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I am 23 years old, my height is 5'8" and weight is 56kg. I have been going to the gym for the last two months. my target is to gain muscle and weight.

After doing some initial routine (without weight) for 15 days, my instructor gave me a weight training schedule that covers 3 days of training (covering major parts of the body). I have been maintaining that for the last 1.5 months. I added milk, eggs and JUVO (raw meal) to my diet. I'm also trying to get more food during my regular meal.
I go to gym 4 days a week at morning, my stomach is empty at that time. After workout I eat breakfast milk, egg etc.

Unfortunately, I found that my weight didn't increase as I expected. It increased only around 5-1.5 kg. I can feel that my strength has increased (discovered it while taking weight), but I think that the shape of my figure is like before except that my biceps size increased a bit.

I do 10-15 reps per set every exercise and also try to push myself to lift more weight.
While reading some of the suggestions for gaining muscle found that 8 reps per set is best and 10-12 reps/set for people who want to gain strength rather than muscle.

Are my routine and eating habits enough to shape myself and to gain some real muscle and weight?

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10-15 reps in a set is more for endurance/definition so you wont gain the weight you are expecting. Try upping the weight a bit and dropping the reps to 6-8. –  Stuart Blackler Nov 6 '11 at 23:02

3 Answers 3

I know your situation very well. I'm 24 yrs old, height 5'11", and 2 months ago my weight was 63kg. Today it's 72kg, with zero fat gain. So I gained about 1kg of muscle per week. Before that I've tried gaining muscle many times, and failed just like you. People told me to simply be patient, but they were wrong.

I went to the gym 2 times a week, for 30-45 minutes at a time. I'm still skinny, but not quite as much. So what did I do?

  • I've learned that "trying to eat more" is simply not enough. It seems tiresome, but you actually have to calculate how many calories you get, and perhaps even how much protein, carbs and fat, and then start to tune it. Personally, I had to eat double what I'd normally eat to start gaining. If you notice you're gaining fat, do some HIIT (high-intensity interval training) in addition to the lifting. Don't do cardio.

  • If you simply don't have enough appetite to eat what you should eat, you're probably not working out intensely enough. Working out will stimulate your appetite.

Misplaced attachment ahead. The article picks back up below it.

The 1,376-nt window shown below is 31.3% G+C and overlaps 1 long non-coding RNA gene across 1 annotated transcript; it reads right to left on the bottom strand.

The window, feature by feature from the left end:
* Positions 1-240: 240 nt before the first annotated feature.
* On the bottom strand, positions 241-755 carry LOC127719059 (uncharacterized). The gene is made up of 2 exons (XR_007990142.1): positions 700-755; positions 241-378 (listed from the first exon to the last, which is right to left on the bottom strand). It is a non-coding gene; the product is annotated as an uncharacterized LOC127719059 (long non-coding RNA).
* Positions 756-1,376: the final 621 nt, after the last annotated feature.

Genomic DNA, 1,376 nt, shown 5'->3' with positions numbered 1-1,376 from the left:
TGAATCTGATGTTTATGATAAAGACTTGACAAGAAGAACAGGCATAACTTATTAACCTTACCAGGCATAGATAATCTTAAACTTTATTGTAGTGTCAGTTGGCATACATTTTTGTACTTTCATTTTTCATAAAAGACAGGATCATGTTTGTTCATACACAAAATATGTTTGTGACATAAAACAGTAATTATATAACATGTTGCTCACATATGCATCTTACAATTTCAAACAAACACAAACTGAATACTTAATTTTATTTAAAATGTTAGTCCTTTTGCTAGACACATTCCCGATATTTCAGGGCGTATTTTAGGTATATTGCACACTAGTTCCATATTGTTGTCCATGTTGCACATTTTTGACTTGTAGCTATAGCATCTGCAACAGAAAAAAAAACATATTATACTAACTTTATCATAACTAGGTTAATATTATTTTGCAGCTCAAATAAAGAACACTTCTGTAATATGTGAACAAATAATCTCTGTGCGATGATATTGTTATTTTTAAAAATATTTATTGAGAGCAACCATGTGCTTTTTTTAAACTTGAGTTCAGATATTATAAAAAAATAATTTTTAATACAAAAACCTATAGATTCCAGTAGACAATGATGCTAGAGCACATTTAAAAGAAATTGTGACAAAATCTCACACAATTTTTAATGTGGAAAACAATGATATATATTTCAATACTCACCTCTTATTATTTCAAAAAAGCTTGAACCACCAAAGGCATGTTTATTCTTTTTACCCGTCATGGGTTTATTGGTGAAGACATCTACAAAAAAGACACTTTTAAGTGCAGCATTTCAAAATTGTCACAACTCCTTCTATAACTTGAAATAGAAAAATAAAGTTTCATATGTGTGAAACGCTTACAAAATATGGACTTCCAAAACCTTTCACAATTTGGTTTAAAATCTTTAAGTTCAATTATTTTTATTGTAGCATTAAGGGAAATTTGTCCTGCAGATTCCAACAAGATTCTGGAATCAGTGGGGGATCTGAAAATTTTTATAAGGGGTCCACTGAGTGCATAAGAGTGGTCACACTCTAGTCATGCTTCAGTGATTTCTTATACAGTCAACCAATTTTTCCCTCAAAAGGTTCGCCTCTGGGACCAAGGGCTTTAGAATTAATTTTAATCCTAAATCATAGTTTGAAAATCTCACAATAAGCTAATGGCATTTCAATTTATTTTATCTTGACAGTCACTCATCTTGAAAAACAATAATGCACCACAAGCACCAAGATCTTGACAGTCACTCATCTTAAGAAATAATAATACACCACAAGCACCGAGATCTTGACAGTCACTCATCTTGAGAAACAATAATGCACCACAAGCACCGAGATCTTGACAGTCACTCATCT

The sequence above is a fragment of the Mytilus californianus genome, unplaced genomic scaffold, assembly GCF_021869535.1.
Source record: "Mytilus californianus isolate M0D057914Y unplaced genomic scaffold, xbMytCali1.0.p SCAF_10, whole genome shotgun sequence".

• The best thing I've ever done in terms of nutrition is get a weight gainer. Specifically, I recommend Weider Mega Mass 4000, one or two portions per day for the likes of us. That way, I'm consuming a total of 3500 calories.

  • This is more controversial, but I've experienced that fewer reps lead to higher gains. Even as few as 4-6 reps per set, but with very heavy weight obviously. Make sure that you actually work your muscles to exhaustion, do not just stimulate but overstimulate them. Also, slower movements lead to more gains than faster movements.

  • In any case, your muscles should be sore the next day. Not necessarily burning like hell, but still sore. If you don't feel anything, you're doing it wrong.

  • Track your weight every morning (before breakfast) in an Excel sheet so you know whether or not you're on the right track.

  • Finally, I recommend exercises that work out large muscle groups, such as pullups, squats, deadlifts, bench presses, as opposed to exercises which focus on individual muscles. You simply get more bang for your buck that way.

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The only thing I'd add is that squats and deadlifts help build mass like nothing else. You get the biggest testosterone spike after these workouts, and because they incorporate just about all the muscles in the body, they all get increases. Don't do them to exhaustion though. Use these to help build base strength, and the other exercises to fine tune the shape of muscles, etc. –  Berin Loritsch Mar 27 '12 at 12:53

Without knowing caloric intake, output, etc. it's difficult to say.

To gain weight, you must consume more than you burn.

Realistically, you're likely to gain anywhere from .5-1.5lb/month (~.25-.75kg/month) depending on a huge number of factors--I'd say you're right in that range.

It takes time, patience, and consistency--hang in there!

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A lot has been said here. I wll add just a few thoughts:

1) You should be getting 100 grams of protein spread out during the day.

2) Your last rep of each exercise should push the muscle to failure. If you can do another rep, do it.

3) Think long term. If you wind up adding 1 kg per month for a year, you will have done a tremendous body transformation. Think long term.

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